An informative case was recently decided by the Georgia Court of Appeals regarding personal injuries and which statute of limitations applies in different situations. It was informative because of the several different people involved, and the question of whether the court should have applied a personal injury statute of limitations, or a premises liability statute of limitations. These nuanced distinctions can get tricky, so if you find yourself considering filing a personal injury lawsuit, contact an Atlanta personal injury lawyer for assistance today.
Many people understand the concept of statutes of limitations in the context of criminal law. This is largely due to news reports and the sensationalization of crimes that criminal get away with based on this legal technicality. Statutes of limitations apply in almost every area of the law, however, in both criminal and civil cases.
Civil Statutes of Limitations
This case mentioned above, recently decided by the Georgia Court of Appeals, began in 2012 when a boy was cleaning his family’s carport and a loose brick he was leaning on slipped out, causing him injury. His family took him to the hospital where he was treated, but at the cost of tens of thousands of dollars.
His parents sued the owner of the property that they were renting to pay for the damages, and they were allowed to bring suit because the boy was not yet an adult. Soon after the lawsuit was filed, the boy turned 18. As a result, his parents were removed from the lawsuit, and the case went to a jury trial, where the young man was awarded $50,000 for his pain and suffering.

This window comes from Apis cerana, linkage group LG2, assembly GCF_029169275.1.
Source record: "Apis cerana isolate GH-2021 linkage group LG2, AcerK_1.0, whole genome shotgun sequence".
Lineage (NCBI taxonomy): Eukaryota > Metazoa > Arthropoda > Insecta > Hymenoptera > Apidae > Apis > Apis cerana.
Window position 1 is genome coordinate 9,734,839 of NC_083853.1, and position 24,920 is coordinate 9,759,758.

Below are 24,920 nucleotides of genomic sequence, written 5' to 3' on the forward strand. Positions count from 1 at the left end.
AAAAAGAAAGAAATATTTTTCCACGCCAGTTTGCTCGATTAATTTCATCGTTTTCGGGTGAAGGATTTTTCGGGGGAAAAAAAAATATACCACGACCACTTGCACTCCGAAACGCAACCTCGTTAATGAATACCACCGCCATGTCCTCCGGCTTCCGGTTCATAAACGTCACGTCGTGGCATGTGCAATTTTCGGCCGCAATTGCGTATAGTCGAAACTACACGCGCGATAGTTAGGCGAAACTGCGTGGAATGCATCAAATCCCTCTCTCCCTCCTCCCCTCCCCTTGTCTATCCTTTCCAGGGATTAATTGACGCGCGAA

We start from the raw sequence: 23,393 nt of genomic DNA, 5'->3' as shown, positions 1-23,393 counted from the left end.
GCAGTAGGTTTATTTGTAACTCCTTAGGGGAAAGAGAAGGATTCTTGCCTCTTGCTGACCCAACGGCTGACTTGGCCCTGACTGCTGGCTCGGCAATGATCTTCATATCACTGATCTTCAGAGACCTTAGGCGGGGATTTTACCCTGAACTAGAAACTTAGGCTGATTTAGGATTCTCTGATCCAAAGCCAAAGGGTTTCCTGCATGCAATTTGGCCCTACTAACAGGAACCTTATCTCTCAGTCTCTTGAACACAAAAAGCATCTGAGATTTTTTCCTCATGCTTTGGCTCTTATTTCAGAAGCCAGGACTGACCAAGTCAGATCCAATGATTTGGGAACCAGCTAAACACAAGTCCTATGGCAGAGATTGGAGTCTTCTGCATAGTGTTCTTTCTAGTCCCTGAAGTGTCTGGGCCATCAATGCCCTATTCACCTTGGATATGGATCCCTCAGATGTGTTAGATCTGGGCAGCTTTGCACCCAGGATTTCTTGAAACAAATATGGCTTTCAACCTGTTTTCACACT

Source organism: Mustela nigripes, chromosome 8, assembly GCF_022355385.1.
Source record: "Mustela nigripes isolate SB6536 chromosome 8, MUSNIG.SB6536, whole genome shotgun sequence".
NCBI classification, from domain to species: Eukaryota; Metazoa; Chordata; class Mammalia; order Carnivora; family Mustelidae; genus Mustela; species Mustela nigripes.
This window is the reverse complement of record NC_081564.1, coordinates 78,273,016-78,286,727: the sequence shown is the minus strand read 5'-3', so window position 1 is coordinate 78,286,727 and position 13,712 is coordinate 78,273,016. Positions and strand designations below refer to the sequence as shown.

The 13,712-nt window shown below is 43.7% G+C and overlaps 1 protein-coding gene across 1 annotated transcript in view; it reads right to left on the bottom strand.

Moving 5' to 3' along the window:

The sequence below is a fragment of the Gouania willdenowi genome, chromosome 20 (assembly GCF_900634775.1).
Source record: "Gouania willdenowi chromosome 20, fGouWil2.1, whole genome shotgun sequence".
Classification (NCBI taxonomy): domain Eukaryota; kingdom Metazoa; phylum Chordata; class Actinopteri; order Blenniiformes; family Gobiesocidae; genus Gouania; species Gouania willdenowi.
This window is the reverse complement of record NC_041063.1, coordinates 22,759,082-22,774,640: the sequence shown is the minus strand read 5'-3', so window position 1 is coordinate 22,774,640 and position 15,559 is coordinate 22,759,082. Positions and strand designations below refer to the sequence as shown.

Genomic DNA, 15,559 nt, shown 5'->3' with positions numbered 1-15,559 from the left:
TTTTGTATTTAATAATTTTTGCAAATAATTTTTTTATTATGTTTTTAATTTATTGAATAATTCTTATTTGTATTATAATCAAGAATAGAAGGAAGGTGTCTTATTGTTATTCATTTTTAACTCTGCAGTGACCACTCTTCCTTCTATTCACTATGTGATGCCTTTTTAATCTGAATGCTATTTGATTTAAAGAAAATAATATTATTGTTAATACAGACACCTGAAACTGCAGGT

The case did not involve any of the medical bills that were incurred because the victim did not pay any of those expenses, his parents did. When the parents sought to bring a suit to recover those damages, they discovered that they were barred by the two-year statute of limitations on personal injury claims, as codified in OCGA § 9-3-33.
Family Seeks Personal Property Claims
To get around this two-year statute of limitations, the parents sought to sue the property owners under the four-year personal property statute of limitations. But as the court explained in its opinion, that only applies when there is a claim about a claimant’s personal property. This would include a claim for lost, stolen, or damaged goods. When it comes to personal injuries, the two-year statute of limitations applies. This is true even when it is the parents attempting to recover those damages. While this can be confusing at times, it is important to have a qualified Atlanta personal injury lawyer on your side to help handle these kinds of cases.
Get Help From a Personal Injury Attorney in Atlanta
If you are injured because of the negligence of another driver, property owner, or any other person, you need to the right personal injury attorney serving Atlanta. At The Angell Law Firm this is exactly what our practice is focused on, and we look forward to hearing from you. Contact us today.
(image courtesy of Nathan Dumlao)